The "Via Maris" PDF Print E-mail
Written by Stephen Langfur
 
  
"Via Maris" was not a Roman term denoting a road somewhere. It is the Latin translation of Isaiah 9:1 (in the Hebrew Bible, 8:23) – "the way of the sea."  The prophet was probably referring to the road from Dan to the sea at Tyre, which marked the northern border of Israel at the time of the Assyrian conquest. See Anson Rainey, "Toponomic Problems (cont.)" in Tel Aviv 8 (1981).

For seventy years or so, scholars and guides have applied the term Via Maris to the Great Trunk Road that ran from Damascus via Hazor and Megiddo down the coast to Egypt.  It is hard to undo this habit. Therefore, we shall summarize Rainey's argument.

The entire verse and its sequel go as follows:

But there shall be no more gloom for her who was in anguish. In the former time, he brought into contempt the land of Zebulun and the land of Naphtali; but in the latter time he has made it glorious, by the way of the sea, beyond the Jordan, Galilee of the nations. The people who walked in darkness have seen a great light. Those who lived in the land of the shadow of death, on them the light has shined.   

Matthew quotes this verse in 4:15-16, in connection with Jesus' move to Capernaum. In the Middle Ages, therefore, scholars assumed that the "way of the sea" was a road from Damascus through the lower Galilee to the (then important) harbor of Acco. "It was a logical extension," writes Rainey, to apply the term Via Maris to the entire route from Damascus to Egypt. On the assumption that Isaiah's geographical terms referred to the Assyrian provinces of his time, the "way of the sea" was then taken to denote a province headed by the city of Dor. Yet Assyria had placed Dor into the province of Tyre. Dor did not become a provincial capital until 659 BC: after the time of Isaiah.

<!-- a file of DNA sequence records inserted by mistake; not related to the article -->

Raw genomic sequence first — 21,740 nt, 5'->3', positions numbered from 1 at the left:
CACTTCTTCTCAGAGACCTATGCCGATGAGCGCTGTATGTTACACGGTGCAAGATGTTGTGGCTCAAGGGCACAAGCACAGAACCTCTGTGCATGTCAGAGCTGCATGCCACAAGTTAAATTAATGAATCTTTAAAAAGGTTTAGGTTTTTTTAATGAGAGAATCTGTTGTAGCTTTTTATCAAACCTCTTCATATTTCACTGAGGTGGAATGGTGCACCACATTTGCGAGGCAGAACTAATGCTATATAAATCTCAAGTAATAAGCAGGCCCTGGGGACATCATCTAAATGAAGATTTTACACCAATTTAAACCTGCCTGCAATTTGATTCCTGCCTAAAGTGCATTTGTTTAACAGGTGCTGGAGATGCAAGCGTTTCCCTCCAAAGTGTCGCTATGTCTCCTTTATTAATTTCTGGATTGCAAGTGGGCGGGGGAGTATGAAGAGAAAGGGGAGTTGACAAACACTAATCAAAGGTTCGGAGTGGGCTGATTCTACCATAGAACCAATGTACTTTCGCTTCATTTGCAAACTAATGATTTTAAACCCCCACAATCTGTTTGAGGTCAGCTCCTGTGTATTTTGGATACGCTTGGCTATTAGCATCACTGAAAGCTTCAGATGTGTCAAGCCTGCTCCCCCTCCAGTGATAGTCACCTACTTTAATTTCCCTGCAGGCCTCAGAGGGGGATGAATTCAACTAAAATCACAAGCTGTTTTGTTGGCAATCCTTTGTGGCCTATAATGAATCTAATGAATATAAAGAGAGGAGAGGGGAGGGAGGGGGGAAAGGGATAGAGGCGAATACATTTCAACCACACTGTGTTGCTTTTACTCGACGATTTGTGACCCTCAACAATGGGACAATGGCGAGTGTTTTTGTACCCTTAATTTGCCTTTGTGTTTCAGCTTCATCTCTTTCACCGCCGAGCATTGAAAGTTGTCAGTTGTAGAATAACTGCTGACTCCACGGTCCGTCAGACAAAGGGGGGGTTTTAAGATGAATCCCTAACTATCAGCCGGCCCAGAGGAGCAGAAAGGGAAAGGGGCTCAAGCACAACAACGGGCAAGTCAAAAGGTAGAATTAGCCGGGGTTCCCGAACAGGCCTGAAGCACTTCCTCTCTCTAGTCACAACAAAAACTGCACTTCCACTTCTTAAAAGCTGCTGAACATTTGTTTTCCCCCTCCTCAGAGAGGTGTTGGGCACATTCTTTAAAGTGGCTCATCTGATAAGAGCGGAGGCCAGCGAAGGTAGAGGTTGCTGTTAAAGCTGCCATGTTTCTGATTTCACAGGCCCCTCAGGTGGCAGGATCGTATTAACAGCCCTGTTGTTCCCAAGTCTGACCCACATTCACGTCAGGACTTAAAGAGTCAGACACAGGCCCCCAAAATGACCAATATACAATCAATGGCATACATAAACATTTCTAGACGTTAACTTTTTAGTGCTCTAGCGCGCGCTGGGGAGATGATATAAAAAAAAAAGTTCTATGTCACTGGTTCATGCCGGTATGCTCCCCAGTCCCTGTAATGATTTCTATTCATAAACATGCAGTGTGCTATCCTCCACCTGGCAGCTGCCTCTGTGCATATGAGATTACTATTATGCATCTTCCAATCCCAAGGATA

In sum: there is no reason to connect the Via Maris of Isaiah with the Great Trunk Road from Damascus through Megiddo down the coast to Egypt.

What then did Isaiah mean when he said, "the way of the sea"? When we look at the biblical account of the first Assyrian conquest, we find this (2 Kings 15:29):

In the days of Pekah king of Israel came Tiglath Pileser king of Assyria, and took Ijon, and Abel Beth Maacah, and Janoah, and Kedesh, and Hazor, and Gilead, and Galilee, all the land of Naphtali; and he carried them captive to Assyria.


Map showing Via Maris

Of these cities, only the identification of Janoah is uncertain. Rainey identifies it with Yanuh, 10 kilometers east of Tyre.

Others have thought that Yanuh is too far from the area that could have belonged to Israel at the time of the first Assyrian conquest (735 BC). Rainey points out, however, that Jeroboam II had recently expanded Israel's borders to include this stretch (2 Kings 14:25). The logic of the Assyrian campaign would have been to secure the Upper Galilee (including Ijon, Dan, Abel-beth-maacah, Janoah and Kedesh) before moving south to concentrate on the major Israelite fortress at Hazor.

Isaiah, in 9:1, was indeed denoting the territories that Israel had lost to Tiglath Pileser III in that first Assyrian campaign: the Upper Galilee ("the way of the sea" and the rest of Naphtali), Gilead ("on the other side of Jordan") and the lower Galilee ("Galilee of the Gentiles," including Zebulon). In the following verse, he offers the Israelites of these regions hope for restoration.